Viola Tait’s memoirs are important as both a personal history and a social history, providing not just details of a life in the theatre, but about the theatre in Britain, America and Australia during the middle of the twentieth century.
Lady Tait AM began working on her memoirs in the late 1960s, but life got in the way—and a very busy and exciting life it was too. The manuscript was filed away in her theatre basket along with photographs, memorabilia and numerous notes on other aspects of the theatre. In 2001, following the launch of her second book, Dames, Principal Boys … and All That: a history of pantomime in Australia, the manuscript was revived. Unfortunately Viola died before the work could be completed, leaving her editor Elisabeth Kumm and daughter Sally Bell to finish the task, including the preparation of an epilogue and the preliminary selection of images.
The effort of getting the book published remained out of reach at the time, however, and it was not until some fifteen years later that Elisabeth, through her involvement with Theatre Heritage Australia, suggested that Viola’s memoirs should finally be published.
With the assistance of Viola’s daughters and the Tait Memorial Trust, a small team from THA was assembled to complete the task: Elisabeth Kumm, Judy Leech and Simon Piening, with assistance from Mimi Colligan, Frank Van Straten and Peter Johnson.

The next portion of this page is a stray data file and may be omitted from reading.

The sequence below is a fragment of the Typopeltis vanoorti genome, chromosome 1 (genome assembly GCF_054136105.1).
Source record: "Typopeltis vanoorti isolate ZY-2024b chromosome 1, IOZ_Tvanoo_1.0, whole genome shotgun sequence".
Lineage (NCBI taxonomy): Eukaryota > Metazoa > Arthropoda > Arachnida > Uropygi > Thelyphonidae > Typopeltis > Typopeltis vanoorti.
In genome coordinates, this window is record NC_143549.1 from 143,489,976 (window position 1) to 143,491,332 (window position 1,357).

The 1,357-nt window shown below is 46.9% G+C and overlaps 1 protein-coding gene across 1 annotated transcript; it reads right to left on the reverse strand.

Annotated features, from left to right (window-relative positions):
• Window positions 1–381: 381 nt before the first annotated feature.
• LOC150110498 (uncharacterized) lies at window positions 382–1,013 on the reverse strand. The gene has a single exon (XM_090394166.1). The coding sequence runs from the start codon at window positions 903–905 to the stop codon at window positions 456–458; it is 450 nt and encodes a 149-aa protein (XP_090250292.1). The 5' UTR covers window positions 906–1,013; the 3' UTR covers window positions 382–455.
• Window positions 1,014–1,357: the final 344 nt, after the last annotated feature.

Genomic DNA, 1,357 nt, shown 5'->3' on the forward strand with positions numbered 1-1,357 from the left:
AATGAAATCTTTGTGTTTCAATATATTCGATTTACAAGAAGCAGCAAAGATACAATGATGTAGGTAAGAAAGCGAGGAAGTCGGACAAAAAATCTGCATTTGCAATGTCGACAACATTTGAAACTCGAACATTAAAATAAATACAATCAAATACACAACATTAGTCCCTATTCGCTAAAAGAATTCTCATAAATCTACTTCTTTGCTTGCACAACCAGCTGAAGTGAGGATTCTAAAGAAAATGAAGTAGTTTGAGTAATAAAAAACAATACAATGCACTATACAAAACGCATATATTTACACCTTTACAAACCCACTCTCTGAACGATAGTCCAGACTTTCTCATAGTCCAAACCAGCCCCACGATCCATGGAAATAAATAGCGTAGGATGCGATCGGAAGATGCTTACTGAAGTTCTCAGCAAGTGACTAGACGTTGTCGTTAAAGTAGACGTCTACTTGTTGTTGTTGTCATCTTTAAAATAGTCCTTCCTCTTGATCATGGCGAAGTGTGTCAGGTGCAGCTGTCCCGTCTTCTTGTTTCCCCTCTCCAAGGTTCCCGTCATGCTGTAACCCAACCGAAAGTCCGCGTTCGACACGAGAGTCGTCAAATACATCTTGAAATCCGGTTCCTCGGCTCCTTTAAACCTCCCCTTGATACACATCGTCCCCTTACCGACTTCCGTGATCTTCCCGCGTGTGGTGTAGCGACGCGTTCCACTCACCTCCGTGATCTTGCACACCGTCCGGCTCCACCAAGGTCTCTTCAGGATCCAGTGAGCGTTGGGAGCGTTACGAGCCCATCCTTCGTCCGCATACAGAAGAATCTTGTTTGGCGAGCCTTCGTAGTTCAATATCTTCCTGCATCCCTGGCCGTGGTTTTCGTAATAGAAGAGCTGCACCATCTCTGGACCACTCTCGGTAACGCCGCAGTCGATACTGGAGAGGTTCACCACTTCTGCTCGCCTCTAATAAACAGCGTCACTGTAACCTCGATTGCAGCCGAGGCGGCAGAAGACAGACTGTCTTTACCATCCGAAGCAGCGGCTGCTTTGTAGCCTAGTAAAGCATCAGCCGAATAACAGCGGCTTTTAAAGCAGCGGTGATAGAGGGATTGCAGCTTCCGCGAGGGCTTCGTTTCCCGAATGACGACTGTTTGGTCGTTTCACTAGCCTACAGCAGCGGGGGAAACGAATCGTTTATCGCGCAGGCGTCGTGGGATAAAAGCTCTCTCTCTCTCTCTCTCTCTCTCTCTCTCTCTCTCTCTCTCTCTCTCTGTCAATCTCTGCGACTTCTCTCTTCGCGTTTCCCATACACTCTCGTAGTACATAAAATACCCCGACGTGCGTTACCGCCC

During the intervening years, much of Lady Tait’s vast photo archive had been donated to either the Australian Performing Arts Collection in Melbourne or the National Library of Australia in Canberra. Accessing this archive involved many months of research, including numerous emails between the editorial committee and the Tait sisters. Meanwhile, the text was re-proofed, and preliminary cover designs were undertaken by Belinda Hayball, a graphic designer and friend of the Tait family.
I Have a Song to Sing: some memories of Gilbert & Sullivan and J.C. Williamson by Viola Tait, edited by Elisabeth Kumm, foreword by Richard Bonynge AC CBE, Theatre Heritage Australia, Collingwood, Vic, Dec 2018, Jul 2019; 244 pages, illustrations, portraits, facsimiles; 25 cm.
‘An enchanting story of the intimate life of a lovely lady.’ – Richard Bonynge AC CBE
‘This is a truly delightful—and insightful—memoir. Lady Tait’s love for life and for the history of the performing arts and its people glow warmly on every page, creating a vivid evocation of a glamorous and glorious theatrical past.’ – Frank Van Straten AM